More clarity needed in disclosure counsel's role, investors say
CHARLESTON, S.C. — Lawyers in the municipal space are contributing to disclosure problems by telling issuers not to divulge information that could be important to investors, stakeholders said Wednesday..
Those comments and more came during a panel discussion at the National Federation of Municipal Analysts annual conference in Charleston South Carolina this week. Late last week, NFMA said disclosure in the market has gotten worse, calling for the Securities and Exchange Commission to provide interpretative guidance for issuers to disclose more information on a continuing basis.
Panelists at the conference said the decline in disclosure quality over the years is in part due to lawyers protecting the issuer and issuers placing expectations onto their counsel to provide information they may not know.
“They call themselves securities lawyers, but in some cases they know very little about securities law,” said Peg Henry, deputy general counsel at Stifel, a brokerage and investment banking firm. “They think that their job is to protect the issuer at all cost.”
However, Henry said they’re hurting issuers in the process by not disclosing, and she doesn’t see that attitude changing anytime soon. Henry told the Bond Buyer she wasn’t optimistic for change since lawyers are looking out for the issuer, protecting them from securities laws and are looking for more guidance from regulators on disclosure.
There is a general problem where issuers trust too much in the experts, said Daniel Deaton, partner at law firm Nixon Peabody, and issuers need to not place those expectations on their lawyers.
The role of disclosure counsel is varied, and sometimes when deciding what should or shouldn’t be disclosed, they aim to protect the issuer from over-disclosing in the process, Deaton said. Under the securities laws, lawyers should be looking out for the needs of investors, he added.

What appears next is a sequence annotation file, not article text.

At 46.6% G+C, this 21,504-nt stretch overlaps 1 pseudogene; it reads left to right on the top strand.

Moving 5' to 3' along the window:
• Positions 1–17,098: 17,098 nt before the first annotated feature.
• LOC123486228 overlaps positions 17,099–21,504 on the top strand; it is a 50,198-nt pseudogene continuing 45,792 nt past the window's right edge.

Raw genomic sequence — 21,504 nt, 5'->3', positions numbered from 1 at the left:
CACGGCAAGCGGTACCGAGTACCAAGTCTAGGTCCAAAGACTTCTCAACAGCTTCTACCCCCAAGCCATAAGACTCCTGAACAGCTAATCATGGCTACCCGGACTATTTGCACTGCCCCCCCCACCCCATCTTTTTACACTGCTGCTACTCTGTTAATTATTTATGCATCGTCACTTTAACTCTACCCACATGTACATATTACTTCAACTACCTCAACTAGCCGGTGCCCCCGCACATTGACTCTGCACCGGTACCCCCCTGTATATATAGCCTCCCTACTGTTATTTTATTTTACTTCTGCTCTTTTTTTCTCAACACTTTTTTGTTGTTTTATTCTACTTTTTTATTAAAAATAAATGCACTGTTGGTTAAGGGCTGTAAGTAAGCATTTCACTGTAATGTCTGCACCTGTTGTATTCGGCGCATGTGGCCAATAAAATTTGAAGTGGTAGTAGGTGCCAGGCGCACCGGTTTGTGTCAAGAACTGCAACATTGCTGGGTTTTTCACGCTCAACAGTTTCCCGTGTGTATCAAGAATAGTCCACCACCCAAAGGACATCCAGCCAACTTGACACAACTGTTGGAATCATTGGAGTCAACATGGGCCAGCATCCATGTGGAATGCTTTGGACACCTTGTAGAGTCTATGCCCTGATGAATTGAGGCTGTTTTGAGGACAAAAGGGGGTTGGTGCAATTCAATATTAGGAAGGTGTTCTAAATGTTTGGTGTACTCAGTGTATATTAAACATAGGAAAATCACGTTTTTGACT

Deaton called it a cultural problem in the industry and said it couldn’t be pinned on a particular segment of the market., The problem could be solved if issuers knew what their responsibilities are in disclosure, he said.
Specifically, disclosure and bond counsels’ roles need to be defined versus the finance director’s role, Deaton continued. Some believe that bond and disclosure counsel should know what needs to be disclosed when that should really be the finance director’s task, Deaton said.
“The role and the relationship between the finance director and the bond disclosure counsel is too often this weird, awkward relationship where the finance director is asking this Wizard of Oz figure whether it needs to be disclosed,” Deaton said. “There’s no way that person has a clear sense of what needs to be disclosed.”
Issuers have talked in the past about creating a safe harbor on the Municipal Securities Rulemaking Board’s EMMA site to file unaudited financials, a common practice in some markets and something many investors have said they would like to see. But issuer officials have said they are hesitant to file potentially inaccurate information without some kind of assurance from the SEC that they won't face fraud charges for doing so.
Deaton called for a more proactive SEC to give more concrete responsibilities to issuers via some kind of interpretive guidance. He said after the Municipalities Continuing Disclosure Cooperation initiative would have been a perfect time for them to put out an interpretive release.
The initiative, launched in March 2014, promised underwriters and issuers they would receive lenient settlement terms if they self-reported instances over the previous five years when issuers falsely said in offering documents that they were in compliance with their continuing disclosure agreements. However, it led to more questions than answers from issuers.
The SEC hasn’t published official guidance on the subject since 1994.
The term safe harbor is “misappropriated” and the SEC should give guidance on what exactly disclosure should look like, said Stephen Heaney, director of public finance at Stifel.
The SEC also needs to provide guidance on unaudited financials, Henry said.
“If Chairman Clayton is really interested in having more financial information provided sooner to the marketplace, then that’s an area that could be particularly helpful,” Henry said.